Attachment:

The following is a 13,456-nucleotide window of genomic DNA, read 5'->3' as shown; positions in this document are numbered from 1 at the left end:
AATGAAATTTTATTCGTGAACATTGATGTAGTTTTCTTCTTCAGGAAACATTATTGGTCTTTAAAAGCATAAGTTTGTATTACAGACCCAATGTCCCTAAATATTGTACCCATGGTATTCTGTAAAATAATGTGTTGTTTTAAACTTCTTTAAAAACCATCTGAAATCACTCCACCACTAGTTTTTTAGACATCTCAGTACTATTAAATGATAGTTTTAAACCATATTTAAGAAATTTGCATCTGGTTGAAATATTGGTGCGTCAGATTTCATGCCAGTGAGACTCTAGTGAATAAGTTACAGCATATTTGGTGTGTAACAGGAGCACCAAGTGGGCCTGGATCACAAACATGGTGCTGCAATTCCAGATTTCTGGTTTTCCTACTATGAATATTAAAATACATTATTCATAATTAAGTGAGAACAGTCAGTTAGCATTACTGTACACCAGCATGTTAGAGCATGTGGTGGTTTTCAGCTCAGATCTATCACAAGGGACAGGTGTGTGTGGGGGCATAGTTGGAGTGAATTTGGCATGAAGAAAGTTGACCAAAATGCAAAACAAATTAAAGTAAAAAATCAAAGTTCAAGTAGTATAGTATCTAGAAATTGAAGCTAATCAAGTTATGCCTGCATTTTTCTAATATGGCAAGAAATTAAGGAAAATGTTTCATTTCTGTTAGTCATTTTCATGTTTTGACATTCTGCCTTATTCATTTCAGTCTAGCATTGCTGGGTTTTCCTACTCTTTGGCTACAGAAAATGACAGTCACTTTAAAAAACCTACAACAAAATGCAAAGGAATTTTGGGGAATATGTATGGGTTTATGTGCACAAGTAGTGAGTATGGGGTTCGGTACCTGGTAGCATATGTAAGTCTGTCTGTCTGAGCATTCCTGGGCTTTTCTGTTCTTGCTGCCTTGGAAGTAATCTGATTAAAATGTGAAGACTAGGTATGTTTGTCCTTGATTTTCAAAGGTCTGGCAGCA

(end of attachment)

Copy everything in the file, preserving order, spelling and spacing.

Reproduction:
The following is a 13,456-nucleotide window of genomic DNA, read 5'->3' as shown; positions in this document are numbered from 1 at the left end:
AATGAAATTTTATTCGTGAACATTGATGTAGTTTTCTTCTTCAGGAAACATTATTGGTCTTTAAAAGCATAAGTTTGTATTACAGACCCAATGTCCCTAAATATTGTACCCATGGTATTCTGTAAAATAATGTGTTGTTTTAAACTTCTTTAAAAACCATCTGAAATCACTCCACCACTAGTTTTTTAGACATCTCAGTACTATTAAATGATAGTTTTAAACCATATTTAAGAAATTTGCATCTGGTTGAAATATTGGTGCGTCAGATTTCATGCCAGTGAGACTCTAGTGAATAAGTTACAGCATATTTGGTGTGTAACAGGAGCACCAAGTGGGCCTGGATCACAAACATGGTGCTGCAATTCCAGATTTCTGGTTTTCCTACTATGAATATTAAAATACATTATTCATAATTAAGTGAGAACAGTCAGTTAGCATTACTGTACACCAGCATGTTAGAGCATGTGGTGGTTTTCAGCTCAGATCTATCACAAGGGACAGGTGTGTGTGGGGGCATAGTTGGAGTGAATTTGGCATGAAGAAAGTTGACCAAAATGCAAAACAAATTAAAGTAAAAAATCAAAGTTCAAGTAGTATAGTATCTAGAAATTGAAGCTAATCAAGTTATGCCTGCATTTTTCTAATATGGCAAGAAATTAAGGAAAATGTTTCATTTCTGTTAGTCATTTTCATGTTTTGACATTCTGCCTTATTCATTTCAGTCTAGCATTGCTGGGTTTTCCTACTCTTTGGCTACAGAAAATGACAGTCACTTTAAAAAACCTACAACAAAATGCAAAGGAATTTTGGGGAATATGTATGGGTTTATGTGCACAAGTAGTGAGTATGGGGTTCGGTACCTGGTAGCATATGTAAGTCTGTCTGTCTGAGCATTCCTGGGCTTTTCTGTTCTTGCTGCCTTGGAAGTAATCTGATTAAAATGTGAAGACTAGGTATGTTTGTCCTTGATTTTCAAAGGTCTGGCAGCA